And which of you by being anxious can add a single hour to his span of life? -Matthew 6:27
It might seem strange to start a travel post with a verse about worry, but that’s where I was at. On my first trip to London I fought anxiety constantly. I worried about missing our trains, getting on the right train, finding our way around the city, arriving on time to everything ( I had a PLAN, darn it), standing in really long lines, where we were going to eat, what time we should get up, catching all the right flights, and on and on.
It all started when the airline changed our connecting flight, leaving us a tight forty-five minutes between flights. For weeks before the trip I fretted about making our flight connection.
We arrived early, with time to spare.
Once we landed in London I immediately became concerned with catching the right bus and finding our hotel.
What were we going to do with our luggage?
The concierge let us leave it behind the desk.
Now was the really hard part- using the Underground. I devoted a lot of time and preparation researching all the train lines and connections, but it seemed way more intimidating now. How in the world were we going to get to the right stop?
By asking the cute guy standing next to us.
Do you see my problem? I was spending my dream vacation worrying about every detail I couldn’t control. In spite of the fact that everything flowed smoothly and we encountered no problems, I continued to fight for control.
My most cringe-worthy moment came toward the end of the week. My cousin, Elisabeth, and I were booked for a crazy tour that included Stonehenge, Windsor Castle, and Oxford (I do not recommend that). We went to see Cats the night before the tour and got back to the hotel very late.
In spite of that I insisted we get up at 5:00 the next morning to make triple-sure we didn’t miss our pick-up. Oh, it was so late and I made us get up soooo early, just to eliminate all possible travel problems.
Yeah. Once again, there were no travel problems and we ended up spending at least an hour just sitting by the Thames, killing time until our scheduled rendezvous.
If I had been Elisabeth, I would have killed me instead. But my saintly cousin didn’t say a word about my rabid determination to not be late. She never complained about rising before dawn just to sit by a river in the cold. To my dismay, our pick-up merely drove us to Victoria Station. If I had known, a simple, and much later, train ride would have brought us to the same spot.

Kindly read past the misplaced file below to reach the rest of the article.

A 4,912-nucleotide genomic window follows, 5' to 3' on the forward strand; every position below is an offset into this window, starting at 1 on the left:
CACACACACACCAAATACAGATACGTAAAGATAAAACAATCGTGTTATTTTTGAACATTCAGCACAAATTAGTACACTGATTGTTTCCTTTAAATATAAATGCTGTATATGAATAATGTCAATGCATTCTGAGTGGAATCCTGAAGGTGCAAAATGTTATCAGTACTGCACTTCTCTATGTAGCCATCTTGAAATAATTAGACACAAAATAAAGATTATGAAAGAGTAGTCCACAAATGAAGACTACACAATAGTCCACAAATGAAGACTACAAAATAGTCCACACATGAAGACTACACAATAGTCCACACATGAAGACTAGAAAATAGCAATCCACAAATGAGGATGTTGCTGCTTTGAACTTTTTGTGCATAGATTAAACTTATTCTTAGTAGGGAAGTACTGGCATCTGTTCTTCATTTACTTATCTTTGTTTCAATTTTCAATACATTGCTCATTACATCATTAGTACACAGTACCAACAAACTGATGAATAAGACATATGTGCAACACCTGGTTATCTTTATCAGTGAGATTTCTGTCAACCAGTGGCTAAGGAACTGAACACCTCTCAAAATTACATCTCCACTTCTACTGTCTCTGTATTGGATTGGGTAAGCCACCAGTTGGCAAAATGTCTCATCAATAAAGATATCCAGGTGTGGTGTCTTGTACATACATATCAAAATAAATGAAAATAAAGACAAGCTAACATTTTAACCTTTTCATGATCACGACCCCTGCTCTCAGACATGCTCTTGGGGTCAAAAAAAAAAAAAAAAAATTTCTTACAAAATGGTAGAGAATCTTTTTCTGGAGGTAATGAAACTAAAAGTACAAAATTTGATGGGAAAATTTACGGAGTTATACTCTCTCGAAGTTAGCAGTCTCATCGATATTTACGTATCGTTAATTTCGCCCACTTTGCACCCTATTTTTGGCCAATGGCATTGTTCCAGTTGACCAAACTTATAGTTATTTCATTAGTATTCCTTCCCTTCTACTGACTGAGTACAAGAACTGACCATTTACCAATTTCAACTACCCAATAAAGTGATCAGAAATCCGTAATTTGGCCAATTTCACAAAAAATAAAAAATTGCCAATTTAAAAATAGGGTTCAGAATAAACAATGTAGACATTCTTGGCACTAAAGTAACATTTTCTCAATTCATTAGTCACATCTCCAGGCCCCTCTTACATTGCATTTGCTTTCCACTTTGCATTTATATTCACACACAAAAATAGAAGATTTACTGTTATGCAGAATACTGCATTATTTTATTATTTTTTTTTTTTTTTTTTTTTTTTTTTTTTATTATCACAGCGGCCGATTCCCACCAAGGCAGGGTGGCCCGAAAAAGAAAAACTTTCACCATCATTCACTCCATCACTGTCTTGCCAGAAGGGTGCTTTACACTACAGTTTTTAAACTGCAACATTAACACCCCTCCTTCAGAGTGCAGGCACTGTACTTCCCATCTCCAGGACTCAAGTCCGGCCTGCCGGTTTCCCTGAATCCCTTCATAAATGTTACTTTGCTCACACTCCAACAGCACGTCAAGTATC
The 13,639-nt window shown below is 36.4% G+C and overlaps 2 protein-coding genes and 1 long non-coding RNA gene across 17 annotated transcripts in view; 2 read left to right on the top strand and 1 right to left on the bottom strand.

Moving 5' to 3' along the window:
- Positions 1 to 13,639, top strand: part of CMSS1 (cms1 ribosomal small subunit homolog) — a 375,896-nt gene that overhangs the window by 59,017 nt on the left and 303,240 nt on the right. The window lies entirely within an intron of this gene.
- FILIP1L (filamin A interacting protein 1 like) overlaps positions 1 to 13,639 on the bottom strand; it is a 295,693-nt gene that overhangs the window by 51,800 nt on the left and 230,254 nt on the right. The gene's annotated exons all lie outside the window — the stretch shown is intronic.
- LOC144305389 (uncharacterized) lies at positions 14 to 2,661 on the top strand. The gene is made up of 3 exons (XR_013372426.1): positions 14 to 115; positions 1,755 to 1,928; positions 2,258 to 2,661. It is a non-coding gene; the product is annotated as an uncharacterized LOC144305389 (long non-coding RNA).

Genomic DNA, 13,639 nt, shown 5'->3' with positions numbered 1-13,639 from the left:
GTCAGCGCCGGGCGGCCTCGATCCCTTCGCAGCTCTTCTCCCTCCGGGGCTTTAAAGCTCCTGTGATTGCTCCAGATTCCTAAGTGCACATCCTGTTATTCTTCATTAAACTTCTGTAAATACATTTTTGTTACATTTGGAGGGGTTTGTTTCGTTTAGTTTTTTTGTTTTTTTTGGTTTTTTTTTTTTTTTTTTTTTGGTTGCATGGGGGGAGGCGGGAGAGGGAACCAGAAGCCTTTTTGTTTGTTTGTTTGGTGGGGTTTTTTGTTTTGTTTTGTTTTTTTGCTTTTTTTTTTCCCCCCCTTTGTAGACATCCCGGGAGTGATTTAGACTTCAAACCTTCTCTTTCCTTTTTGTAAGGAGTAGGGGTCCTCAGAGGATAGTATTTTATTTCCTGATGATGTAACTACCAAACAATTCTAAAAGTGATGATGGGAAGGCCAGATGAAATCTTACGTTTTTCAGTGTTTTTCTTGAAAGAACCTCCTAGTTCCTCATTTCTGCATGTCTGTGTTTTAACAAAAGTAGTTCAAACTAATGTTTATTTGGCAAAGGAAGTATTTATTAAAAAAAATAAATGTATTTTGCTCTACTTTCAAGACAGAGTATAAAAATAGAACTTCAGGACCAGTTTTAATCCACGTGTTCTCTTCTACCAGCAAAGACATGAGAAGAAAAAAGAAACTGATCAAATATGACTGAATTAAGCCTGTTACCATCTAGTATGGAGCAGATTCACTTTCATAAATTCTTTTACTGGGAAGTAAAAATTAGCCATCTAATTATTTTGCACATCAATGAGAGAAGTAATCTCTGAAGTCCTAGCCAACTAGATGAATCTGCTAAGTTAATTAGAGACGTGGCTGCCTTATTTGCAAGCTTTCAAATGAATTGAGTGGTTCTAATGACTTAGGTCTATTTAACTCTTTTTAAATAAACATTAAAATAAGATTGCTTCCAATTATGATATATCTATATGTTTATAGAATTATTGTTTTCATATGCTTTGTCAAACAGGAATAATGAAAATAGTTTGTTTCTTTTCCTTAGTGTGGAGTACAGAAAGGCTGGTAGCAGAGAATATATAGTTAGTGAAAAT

Every, single aspect of the trip went smoothly. Well, except for Elisabeth falling off the sidewalk and bloodying her knees because she was looking at her phone. But that only happened one time. And we did get seriously turned around because of my terrible sense of direction. When we asked a policeman for directions he laughed at us.
The rest of it was great.
Standing on top of the London Eye, watching the sunset, I was so glad we were there. All the worries faded away in the glow of a perfect moment.
Therefore do not be anxious about tomorrow, for tomorrow will be anxious for itself. Sufficient for the day is its own trouble. –Matthew 6:34
I wish I applied that verse better to my trip, both before and during. After I came back and was reflecting on my experiences I began to see how much time I wasted worrying. I realized that my worry didn’t add, enhance, or help. It only took.
It took my excitement, my pleasure, and my ability to enjoy the moment I was in. It robbed me of time and perspective.
Debunking the Myth:
How often do we treat our single lives the same way? Remember the myth- “A life without love is no life at all?”
Do you spend time worrying that your single life is no life at all?
I do. I don’t fight anxiety just when I travel. I deal with it on a daily basis- fearful of all the aspects of life I can’t control. Since being single is completely out of my control, I worry:
What do other people think of me?
Where am I going to live?
Should I save more money?
Who am I going to talk to at the party?
Am I missing all the best parts of life?
While it may seem natural to be concerned about those things, it’s still a problem. The Bible commands me not to worry because when I do, I stop trusting in God and start focusing on myself. Worry means I’m only thinking of me.
I stop seeing the good things around me. On my trip, every moment I spent in my head, trying to work through a potential problem, was an experience I was missing. I was blinded to the beauty and wonder of travel.
Friend, don’t let worries over your singleness steal your joy! Don’t let it cloud your viewpoint.
A life without romantic love is still a life that’s filled with meaning, purpose, laughter, and wonderful moments. But in order to recognize that I have to learn to rein my thoughts in and not buy into the myth. I have to challenge every lie with truth and get the focus off myself. With God’s help I can move forward through my days with confidence, trusting in Him to lead one step at a time.
And when you close your mind to worry and open your eyes to the beauty of the moment, you’ll find more blessings that concerns.
This week, I’m thankful for the blessing of plans that fall into place, whether or not they had any help from us. Together, let’s celebrate every SINGLE blessing!